The November 8, 1922 Salt Lake Tribune included the following paid article/advertisement for Western Motors, the Salt Lake, Utah Packard distributor:

“Western Motors Company Exhibits Last Word in Excellence in Automobile

“Here is a sedan that is grace and elegance itself. It is no more an automobile, as automobiles go, than a Rembrandt is a "sketch." This handsome Packard is the peer of all excellence in manufacture; it is custom made.

"Custom made means that this majestic coach is hand fashioned, as is the hand tailored suit of clothes. Its lines are so formed as to attract at once the admiration of all. Individuality and exclusiveness are its features. The body was constructed by the Graff Manufacturing company of Chicago, builders of exclusive custom bodies. It is mounted on a standard Packard twin-six chassis.

"The body is of Willey's sedan blue with gray stripings and black moldings. The upholstering, which is the last word in appearance and comfort, is Laidlaw cloth over Marshall cushion springs. In the roof are two ventilators, and the appointments are complete even to a cigar lighter. In the lavish interior are two hassocks, for foot rests. A smoking set may be placed in the rack at the right, while on the left is a lady's five-piece vanity case. Twenty-three coats of the best paints have been applied skillfully to the all aluminum body. Interior footings and the twelve-inch lamps are of sliver plate.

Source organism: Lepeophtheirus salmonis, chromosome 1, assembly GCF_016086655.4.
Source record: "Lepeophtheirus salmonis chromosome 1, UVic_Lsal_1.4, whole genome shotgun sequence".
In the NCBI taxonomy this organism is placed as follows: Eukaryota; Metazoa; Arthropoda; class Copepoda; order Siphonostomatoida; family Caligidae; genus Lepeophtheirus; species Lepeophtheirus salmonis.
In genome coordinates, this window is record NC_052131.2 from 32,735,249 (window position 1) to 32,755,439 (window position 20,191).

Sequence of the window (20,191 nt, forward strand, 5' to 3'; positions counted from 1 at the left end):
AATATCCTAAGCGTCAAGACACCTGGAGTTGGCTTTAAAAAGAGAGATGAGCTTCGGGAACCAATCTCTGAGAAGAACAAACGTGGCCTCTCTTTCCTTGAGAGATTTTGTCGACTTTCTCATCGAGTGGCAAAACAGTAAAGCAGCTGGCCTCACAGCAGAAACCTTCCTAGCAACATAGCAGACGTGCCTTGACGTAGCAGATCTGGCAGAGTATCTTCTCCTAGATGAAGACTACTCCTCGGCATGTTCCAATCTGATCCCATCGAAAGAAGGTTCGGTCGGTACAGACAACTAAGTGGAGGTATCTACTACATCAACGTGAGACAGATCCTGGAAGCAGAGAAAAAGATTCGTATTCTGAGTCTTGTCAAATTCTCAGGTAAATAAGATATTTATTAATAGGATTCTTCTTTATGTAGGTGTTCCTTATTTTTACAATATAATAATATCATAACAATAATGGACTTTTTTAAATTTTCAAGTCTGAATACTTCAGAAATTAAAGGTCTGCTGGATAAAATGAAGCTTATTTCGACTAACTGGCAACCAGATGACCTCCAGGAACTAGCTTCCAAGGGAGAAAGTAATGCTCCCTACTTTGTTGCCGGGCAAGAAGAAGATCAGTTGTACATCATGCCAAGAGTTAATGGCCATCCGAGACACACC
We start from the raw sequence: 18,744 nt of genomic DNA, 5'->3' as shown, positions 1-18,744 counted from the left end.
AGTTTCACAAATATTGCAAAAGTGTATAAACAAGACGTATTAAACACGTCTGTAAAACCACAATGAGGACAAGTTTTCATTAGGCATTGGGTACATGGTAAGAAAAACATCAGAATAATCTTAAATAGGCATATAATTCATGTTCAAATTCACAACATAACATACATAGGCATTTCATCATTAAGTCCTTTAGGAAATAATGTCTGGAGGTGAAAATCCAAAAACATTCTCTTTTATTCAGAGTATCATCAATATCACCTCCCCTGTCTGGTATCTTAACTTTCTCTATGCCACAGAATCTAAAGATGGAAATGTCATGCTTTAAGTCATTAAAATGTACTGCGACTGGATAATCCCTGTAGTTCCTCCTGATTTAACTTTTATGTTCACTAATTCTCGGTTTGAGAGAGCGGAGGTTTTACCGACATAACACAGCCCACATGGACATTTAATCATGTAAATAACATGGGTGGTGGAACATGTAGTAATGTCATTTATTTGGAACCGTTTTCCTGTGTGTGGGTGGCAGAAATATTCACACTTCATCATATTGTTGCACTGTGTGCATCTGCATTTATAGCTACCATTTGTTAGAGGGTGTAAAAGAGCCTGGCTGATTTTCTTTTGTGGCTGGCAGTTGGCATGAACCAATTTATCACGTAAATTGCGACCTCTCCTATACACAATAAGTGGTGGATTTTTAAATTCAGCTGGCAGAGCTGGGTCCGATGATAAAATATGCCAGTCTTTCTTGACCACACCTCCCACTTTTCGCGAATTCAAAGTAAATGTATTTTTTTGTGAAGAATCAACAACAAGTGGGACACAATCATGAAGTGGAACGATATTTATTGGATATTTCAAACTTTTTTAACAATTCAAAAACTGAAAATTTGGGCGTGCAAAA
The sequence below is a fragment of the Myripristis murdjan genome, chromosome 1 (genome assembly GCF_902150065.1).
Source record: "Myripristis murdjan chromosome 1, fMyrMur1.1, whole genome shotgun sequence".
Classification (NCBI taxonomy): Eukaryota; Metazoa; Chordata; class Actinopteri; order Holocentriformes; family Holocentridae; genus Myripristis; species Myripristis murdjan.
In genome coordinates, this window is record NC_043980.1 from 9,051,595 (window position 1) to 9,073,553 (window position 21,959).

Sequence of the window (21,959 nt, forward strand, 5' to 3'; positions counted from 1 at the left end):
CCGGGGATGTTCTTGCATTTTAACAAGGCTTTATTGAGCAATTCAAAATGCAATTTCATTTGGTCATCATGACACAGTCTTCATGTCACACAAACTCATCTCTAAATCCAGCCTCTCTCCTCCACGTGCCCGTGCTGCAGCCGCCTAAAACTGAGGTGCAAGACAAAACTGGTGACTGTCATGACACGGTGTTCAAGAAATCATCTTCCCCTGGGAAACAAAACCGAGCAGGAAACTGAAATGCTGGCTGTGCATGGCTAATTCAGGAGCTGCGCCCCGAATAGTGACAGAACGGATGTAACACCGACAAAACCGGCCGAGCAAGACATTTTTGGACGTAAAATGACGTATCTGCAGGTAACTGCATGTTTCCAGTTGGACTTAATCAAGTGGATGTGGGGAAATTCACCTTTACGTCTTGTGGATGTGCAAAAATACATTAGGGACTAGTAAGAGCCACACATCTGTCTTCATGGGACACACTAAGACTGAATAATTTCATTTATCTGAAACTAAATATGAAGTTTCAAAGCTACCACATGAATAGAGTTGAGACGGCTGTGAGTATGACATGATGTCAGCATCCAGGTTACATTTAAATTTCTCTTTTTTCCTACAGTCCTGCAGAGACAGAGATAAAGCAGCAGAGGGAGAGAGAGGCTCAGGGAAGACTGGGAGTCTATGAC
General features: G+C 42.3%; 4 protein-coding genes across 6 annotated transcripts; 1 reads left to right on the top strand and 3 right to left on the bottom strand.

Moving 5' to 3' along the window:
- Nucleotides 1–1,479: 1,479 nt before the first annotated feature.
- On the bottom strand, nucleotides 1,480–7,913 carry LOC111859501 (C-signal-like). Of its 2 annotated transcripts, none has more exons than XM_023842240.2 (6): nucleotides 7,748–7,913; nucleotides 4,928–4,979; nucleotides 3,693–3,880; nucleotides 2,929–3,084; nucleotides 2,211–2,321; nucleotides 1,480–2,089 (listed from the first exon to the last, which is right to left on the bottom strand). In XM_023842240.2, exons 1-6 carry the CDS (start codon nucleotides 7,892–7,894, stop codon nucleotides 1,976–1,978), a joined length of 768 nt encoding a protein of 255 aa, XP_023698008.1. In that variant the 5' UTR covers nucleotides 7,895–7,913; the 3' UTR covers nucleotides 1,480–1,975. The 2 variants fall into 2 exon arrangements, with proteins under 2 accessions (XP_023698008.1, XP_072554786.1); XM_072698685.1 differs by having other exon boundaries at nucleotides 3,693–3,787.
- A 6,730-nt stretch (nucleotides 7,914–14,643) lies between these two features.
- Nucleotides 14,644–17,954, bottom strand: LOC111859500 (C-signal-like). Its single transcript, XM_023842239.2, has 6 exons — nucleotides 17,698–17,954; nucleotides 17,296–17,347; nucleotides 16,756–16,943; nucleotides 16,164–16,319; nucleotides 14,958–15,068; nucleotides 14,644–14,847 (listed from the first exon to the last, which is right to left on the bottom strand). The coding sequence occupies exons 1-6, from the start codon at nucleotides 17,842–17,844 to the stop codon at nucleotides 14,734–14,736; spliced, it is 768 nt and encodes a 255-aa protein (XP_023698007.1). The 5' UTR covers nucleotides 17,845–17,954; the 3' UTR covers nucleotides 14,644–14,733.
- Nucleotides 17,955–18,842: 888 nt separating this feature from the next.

"The interior is spacious, the driver having every convenience of room and ease of operation. Seven passengers may be comfortably seated. This elaborate and distinctive machine is on display in the salesroom of the Western Motors, Incorporated, at 457 South Main Street.”

Graff’s work was regularly shown at the annual Chicago Auto Salon and at the January 1924 Salon the Chicago Rolls-Royce dealer displayed a Graff-built Silver Ghost.

An attractive 4-passenger Club Sedan was built in 1924 for Stanley Field, the nephew of the founder of Chicago’s  Marshall-Field & Co. department store chain. The rear compartment was separated by a glass divider and a porthole was provided for communication between master and servant.